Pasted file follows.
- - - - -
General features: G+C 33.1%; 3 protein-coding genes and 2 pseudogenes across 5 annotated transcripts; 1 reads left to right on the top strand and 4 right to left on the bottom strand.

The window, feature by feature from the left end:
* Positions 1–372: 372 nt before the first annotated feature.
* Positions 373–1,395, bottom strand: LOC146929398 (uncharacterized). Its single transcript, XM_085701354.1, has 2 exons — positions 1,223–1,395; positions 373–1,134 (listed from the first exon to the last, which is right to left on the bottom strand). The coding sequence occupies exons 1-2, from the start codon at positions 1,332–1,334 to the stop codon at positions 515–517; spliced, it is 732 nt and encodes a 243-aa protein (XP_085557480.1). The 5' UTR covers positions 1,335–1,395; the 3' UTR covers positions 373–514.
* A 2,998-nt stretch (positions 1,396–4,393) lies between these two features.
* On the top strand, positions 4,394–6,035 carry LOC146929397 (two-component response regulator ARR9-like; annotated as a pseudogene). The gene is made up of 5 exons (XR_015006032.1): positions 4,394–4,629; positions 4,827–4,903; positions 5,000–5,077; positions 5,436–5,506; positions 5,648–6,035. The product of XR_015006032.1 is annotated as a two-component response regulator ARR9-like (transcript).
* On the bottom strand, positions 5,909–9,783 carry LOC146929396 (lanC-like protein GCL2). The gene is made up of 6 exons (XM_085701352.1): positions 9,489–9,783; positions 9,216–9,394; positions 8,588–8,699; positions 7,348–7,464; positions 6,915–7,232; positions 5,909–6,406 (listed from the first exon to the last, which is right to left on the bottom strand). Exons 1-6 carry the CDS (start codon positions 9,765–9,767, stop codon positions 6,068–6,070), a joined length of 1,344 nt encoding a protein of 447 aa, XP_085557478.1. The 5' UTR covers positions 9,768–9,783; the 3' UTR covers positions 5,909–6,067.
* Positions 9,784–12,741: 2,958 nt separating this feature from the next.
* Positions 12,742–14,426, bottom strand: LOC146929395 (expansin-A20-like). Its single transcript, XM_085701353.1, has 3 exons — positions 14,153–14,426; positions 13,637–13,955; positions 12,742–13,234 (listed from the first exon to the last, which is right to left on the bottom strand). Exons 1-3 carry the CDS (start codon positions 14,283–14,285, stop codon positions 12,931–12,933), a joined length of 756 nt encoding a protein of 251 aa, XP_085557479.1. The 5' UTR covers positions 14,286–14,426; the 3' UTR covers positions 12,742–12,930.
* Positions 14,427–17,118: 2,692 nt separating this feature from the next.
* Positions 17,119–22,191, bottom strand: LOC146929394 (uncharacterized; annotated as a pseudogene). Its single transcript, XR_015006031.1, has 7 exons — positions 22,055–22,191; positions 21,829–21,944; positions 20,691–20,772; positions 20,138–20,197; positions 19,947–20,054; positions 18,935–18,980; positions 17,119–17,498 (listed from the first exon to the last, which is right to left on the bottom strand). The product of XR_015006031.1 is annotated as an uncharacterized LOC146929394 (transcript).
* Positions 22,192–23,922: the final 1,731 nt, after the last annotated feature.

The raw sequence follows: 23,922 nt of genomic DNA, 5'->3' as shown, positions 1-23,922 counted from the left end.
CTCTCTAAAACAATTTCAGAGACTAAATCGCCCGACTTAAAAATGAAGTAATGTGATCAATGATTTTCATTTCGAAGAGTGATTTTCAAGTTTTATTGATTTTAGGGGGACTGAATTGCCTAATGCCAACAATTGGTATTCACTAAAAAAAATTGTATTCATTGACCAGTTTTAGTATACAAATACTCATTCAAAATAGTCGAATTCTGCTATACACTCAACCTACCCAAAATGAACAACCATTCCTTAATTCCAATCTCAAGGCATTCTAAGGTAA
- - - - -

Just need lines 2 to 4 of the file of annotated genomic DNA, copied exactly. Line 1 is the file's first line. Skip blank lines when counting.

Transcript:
The window, feature by feature from the left end:
* Positions 1–372: 372 nt before the first annotated feature.
* Positions 373–1,395, bottom strand: LOC146929398 (uncharacterized). Its single transcript, XM_085701354.1, has 2 exons — positions 1,223–1,395; positions 373–1,134 (listed from the first exon to the last, which is right to left on the bottom strand). The coding sequence occupies exons 1-2, from the start codon at positions 1,332–1,334 to the stop codon at positions 515–517; spliced, it is 732 nt and encodes a 243-aa protein (XP_085557480.1). The 5' UTR covers positions 1,335–1,395; the 3' UTR covers positions 373–514.